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Patterns Of Presentation In Ocd Patients
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Patterns Of Presentation In Ocd Patients



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  • 1. 1.Assistant Registrar, National Institute of Mental Health(NIMH),Dhaka 2.Associate Professor, NIMH, Dhaka 3.Assistant Professor, NIMH, Dhaka 4. Assistant Professor, NIMH, Dhaka 5. Professor, NIMH, Dhaka 6. Professor-cum-Director, NIMH, Dhaka. Presenter: Dr. Atiqul Haq Mazumder ( [email_address] ): +880-1713423349 Creating awareness regarding the variable presentation patterns of OCD is needed for early diagnosis and treatment of subtle OCD among the general population. Creating awareness regarding the variable presentation patterns of OCD is needed for early diagnosis and treatment of subtle OCD among the general population. PATTERNS OF PRESENTATION IN OCD PATIENTS Atiqul haq mazumder 1 Md. Faruq Alam 2 , Md. Khasru Parvez Chowdhury 3 , A. H. M. Mustafizur Rahman 4 , M. Golam Rabbani 5 , A. H. Mohammad Firoz 6 National Institute of Mental Health, Dhaka
    • Result:
    • Study population: 46 ( male-26, female-20).
    • Among them 82.6% were urban and majority( 47.8%) were within the age limit of 20-29 years.
    • An obsession of contamination, followed by washing or avoidance of dirt was the commonest ( 58.6%) presentation pattern in both sexes ( 75% in female, 46.1% in male ).
    • An obsession of doubt, followed by a compulsion of checking was the second most common pattern(23.9%) pattern in both sexes ( 10% in female, 34.6% in male ).
    • Obsession without compulsion was present in 5% of the total patients.
    • Literature cited:
    • Apter A, Fallon TJ, King RA et al. Obsessive compulsive characteristics: from symptoms to syndromes. J Am Acad Child Adolesc Psychi . 1996;35:907-912.
    • Dowson JH. The phenomenology of severe obsessive-compulsive neurosis. British J of Psy , 1977;131:75-78.
    • Khannas S, Channabasavanna S. Phenomenology of obsession in obsessive-compulsive neurosis. Psychopathology, 1988;21:12-18.
    • Rapoport JL. Annotation. Childhood obsessive compulsive disorder. J of Ch Psycho and Psychi . 1986;27(3):289-295.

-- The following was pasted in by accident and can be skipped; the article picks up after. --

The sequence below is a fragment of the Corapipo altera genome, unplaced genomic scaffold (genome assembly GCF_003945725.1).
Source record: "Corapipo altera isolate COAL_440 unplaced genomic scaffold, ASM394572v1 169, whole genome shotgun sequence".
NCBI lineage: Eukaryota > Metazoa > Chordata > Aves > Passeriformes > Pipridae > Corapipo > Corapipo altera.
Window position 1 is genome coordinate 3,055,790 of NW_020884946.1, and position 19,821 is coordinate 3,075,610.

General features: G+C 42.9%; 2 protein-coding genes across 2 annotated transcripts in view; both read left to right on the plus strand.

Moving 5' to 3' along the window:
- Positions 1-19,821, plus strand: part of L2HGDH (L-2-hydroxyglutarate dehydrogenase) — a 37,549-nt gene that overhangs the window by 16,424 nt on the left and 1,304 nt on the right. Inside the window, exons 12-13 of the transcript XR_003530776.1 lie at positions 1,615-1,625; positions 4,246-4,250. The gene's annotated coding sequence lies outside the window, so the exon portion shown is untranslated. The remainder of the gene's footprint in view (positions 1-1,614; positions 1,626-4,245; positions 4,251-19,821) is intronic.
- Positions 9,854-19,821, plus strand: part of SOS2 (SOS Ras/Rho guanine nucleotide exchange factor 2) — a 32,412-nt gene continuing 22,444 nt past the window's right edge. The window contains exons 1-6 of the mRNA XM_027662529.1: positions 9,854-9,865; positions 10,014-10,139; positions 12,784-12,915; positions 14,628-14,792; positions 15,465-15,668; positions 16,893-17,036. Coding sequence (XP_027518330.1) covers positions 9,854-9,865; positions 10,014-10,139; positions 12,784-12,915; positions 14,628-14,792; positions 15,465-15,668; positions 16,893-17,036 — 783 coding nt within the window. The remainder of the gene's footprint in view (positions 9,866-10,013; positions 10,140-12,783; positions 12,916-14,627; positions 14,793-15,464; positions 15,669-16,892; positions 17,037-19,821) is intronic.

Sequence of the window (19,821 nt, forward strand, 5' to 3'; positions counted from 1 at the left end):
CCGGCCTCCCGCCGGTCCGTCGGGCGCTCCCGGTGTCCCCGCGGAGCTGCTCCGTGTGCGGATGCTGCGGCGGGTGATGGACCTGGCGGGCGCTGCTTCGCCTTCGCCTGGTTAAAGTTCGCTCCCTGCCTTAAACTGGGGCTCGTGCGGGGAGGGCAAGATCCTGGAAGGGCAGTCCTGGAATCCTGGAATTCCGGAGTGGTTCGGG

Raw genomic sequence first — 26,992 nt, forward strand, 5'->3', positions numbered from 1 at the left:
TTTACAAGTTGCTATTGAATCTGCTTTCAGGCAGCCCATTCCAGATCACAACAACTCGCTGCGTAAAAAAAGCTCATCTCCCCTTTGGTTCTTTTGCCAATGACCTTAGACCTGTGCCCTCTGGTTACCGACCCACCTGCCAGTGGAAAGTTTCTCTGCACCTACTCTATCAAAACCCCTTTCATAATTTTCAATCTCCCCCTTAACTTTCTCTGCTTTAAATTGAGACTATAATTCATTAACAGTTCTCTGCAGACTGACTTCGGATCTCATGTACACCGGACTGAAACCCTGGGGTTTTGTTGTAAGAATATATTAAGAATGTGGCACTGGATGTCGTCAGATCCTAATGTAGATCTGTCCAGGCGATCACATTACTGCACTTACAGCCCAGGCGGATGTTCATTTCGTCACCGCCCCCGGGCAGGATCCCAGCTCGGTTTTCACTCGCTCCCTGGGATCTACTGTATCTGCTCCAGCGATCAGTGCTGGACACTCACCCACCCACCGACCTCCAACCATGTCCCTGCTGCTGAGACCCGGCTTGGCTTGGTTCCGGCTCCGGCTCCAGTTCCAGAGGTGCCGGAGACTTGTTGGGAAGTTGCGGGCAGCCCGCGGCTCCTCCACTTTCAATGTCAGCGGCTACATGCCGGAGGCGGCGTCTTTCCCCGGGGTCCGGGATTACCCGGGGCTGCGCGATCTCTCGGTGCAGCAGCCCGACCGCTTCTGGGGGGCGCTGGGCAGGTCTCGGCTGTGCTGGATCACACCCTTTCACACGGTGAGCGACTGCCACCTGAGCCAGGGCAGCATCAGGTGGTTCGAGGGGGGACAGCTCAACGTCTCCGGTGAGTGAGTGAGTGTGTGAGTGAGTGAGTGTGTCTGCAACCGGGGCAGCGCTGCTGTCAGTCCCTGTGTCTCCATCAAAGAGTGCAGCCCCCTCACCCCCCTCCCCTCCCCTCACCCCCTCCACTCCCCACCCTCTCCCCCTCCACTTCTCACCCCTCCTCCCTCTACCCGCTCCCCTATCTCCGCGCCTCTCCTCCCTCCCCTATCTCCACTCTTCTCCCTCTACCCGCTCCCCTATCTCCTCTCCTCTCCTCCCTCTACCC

• Rasmussen SA, Eisen JL. Clinical features and phenomenology of obsessive compulsive disorder . Psychi Annals,1989;19:67-73 .
    • Sadock BJ, Sadock VA et al. Kaplan and Sadock’s Synopsis of Psychiatry.
    • Stein DJ, Hollander E et al. Textbook of Anxiety Disorders. 2002;173-186.
    • Conclusion :
    • Further studies are required to get the real picture of OCD in our community as it is often overlooked because of our socio-cultural acceptance and lack of awareness.
    • Creating awareness regarding variable presentation patterns of OCD is needed for early diagnosis and treatment of subtle OCD among the general population.
    • Discussion :
    • A study in U.K. show ed that women had si gnificantly higher incidence of cont amination phobia an d cleaning com pulsion.(Dowson JH. et al)
    • An other study in India refl ected that fe ar of contamination was the single m ost common theme.(Kha nnas S et al)
    • O ne study depicted that ag e at onset is 17.5± 6.8 years in male a nd20.8± 8.5 y ears in female.(Rasmuss en SA et al)
    • A nother study resulted th at most ad ults and children with OCD have mul tiple obsessions an d compulsions over time.(Stein DJ et al)
    • The mos t common obsession is fear of contamination, followed by pathological doubt.(Stein DJ et al)
    • So the result of this study in the National Institute of Mental Health, Dhaka is consistent with the result of other contemporary studies.
    • Introduction
    • Obsessive Compulsive Disorder (OCD) is the fourth most common psychiatric diagnosis worldwide having variable patterns of presentation. Lifetime prevalence rate at age 30 is 5.5%.
    • Difference between sub threshold OCD and full criteria OCD is critical.
    • Obsessive-compulsive phenomena form a continuum with few symptoms and minimal severity at one end and many symptoms and severe impairment at the other end.
    • Patients with OCD differs significantly from patients without OCD, but not from each other.
    • OCD symptoms are often ignored in our socio-cultural context .So exploration of symptom pattern in our study may inspire further investigation regarding this issue.
    • Method
    • Sub ject : OCD patients attending OPD of NI MH
    • Study period : Oct’ 2007-S e pt’ 2008.
    • Procedure : A semi-structu red q uestionnaire was applied as a tool.
    • S tatistical analysis : By u sing computer soft ware ‘ SPSS for window s ’ and ‘Micros oft excel’ by the a uthors.